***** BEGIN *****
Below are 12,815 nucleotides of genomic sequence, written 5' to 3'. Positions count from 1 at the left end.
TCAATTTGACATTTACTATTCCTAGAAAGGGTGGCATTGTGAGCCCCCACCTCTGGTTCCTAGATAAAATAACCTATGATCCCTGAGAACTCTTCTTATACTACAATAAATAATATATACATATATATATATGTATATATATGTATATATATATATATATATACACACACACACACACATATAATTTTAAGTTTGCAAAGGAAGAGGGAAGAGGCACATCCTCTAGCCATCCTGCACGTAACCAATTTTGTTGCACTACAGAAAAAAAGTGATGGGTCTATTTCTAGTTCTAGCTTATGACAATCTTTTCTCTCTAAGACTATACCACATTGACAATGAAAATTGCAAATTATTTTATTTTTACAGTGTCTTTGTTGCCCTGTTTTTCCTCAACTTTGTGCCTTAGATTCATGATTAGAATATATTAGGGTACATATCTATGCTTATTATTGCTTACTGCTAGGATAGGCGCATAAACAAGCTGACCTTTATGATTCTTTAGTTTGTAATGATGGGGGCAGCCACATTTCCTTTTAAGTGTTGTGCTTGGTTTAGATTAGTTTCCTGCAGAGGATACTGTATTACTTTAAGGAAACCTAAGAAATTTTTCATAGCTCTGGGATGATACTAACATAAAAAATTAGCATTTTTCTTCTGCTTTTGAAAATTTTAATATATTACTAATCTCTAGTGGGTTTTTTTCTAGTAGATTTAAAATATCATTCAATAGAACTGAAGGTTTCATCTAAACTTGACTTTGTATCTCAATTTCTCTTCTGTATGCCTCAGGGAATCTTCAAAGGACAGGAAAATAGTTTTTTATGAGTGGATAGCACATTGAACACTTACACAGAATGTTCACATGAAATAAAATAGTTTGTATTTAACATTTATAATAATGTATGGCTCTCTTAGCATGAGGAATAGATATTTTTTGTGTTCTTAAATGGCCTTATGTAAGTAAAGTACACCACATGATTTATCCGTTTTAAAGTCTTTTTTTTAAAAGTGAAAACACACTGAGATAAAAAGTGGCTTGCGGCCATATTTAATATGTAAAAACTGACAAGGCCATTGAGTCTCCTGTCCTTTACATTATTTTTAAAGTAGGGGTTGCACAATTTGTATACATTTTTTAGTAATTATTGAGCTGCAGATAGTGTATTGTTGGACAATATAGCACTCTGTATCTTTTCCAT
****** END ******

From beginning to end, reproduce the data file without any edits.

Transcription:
Below are 12,815 nucleotides of genomic sequence, written 5' to 3'. Positions count from 1 at the left end.
TCAATTTGACATTTACTATTCCTAGAAAGGGTGGCATTGTGAGCCCCCACCTCTGGTTCCTAGATAAAATAACCTATGATCCCTGAGAACTCTTCTTATACTACAATAAATAATATATACATATATATATATGTATATATATGTATATATATATATATATATACACACACACACACACATATAATTTTAAGTTTGCAAAGGAAGAGGGAAGAGGCACATCCTCTAGCCATCCTGCACGTAACCAATTTTGTTGCACTACAGAAAAAAAGTGATGGGTCTATTTCTAGTTCTAGCTTATGACAATCTTTTCTCTCTAAGACTATACCACATTGACAATGAAAATTGCAAATTATTTTATTTTTACAGTGTCTTTGTTGCCCTGTTTTTCCTCAACTTTGTGCCTTAGATTCATGATTAGAATATATTAGGGTACATATCTATGCTTATTATTGCTTACTGCTAGGATAGGCGCATAAACAAGCTGACCTTTATGATTCTTTAGTTTGTAATGATGGGGGCAGCCACATTTCCTTTTAAGTGTTGTGCTTGGTTTAGATTAGTTTCCTGCAGAGGATACTGTATTACTTTAAGGAAACCTAAGAAATTTTTCATAGCTCTGGGATGATACTAACATAAAAAATTAGCATTTTTCTTCTGCTTTTGAAAATTTTAATATATTACTAATCTCTAGTGGGTTTTTTTCTAGTAGATTTAAAATATCATTCAATAGAACTGAAGGTTTCATCTAAACTTGACTTTGTATCTCAATTTCTCTTCTGTATGCCTCAGGGAATCTTCAAAGGACAGGAAAATAGTTTTTTATGAGTGGATAGCACATTGAACACTTACACAGAATGTTCACATGAAATAAAATAGTTTGTATTTAACATTTATAATAATGTATGGCTCTCTTAGCATGAGGAATAGATATTTTTTGTGTTCTTAAATGGCCTTATGTAAGTAAAGTACACCACATGATTTATCCGTTTTAAAGTCTTTTTTTTAAAAGTGAAAACACACTGAGATAAAAAGTGGCTTGCGGCCATATTTAATATGTAAAAACTGACAAGGCCATTGAGTCTCCTGTCCTTTACATTATTTTTAAAGTAGGGGTTGCACAATTTGTATACATTTTTTAGTAATTATTGAGCTGCAGATAGTGTATTGTTGGACAATATAGCACTCTGTATCTTTTCCAT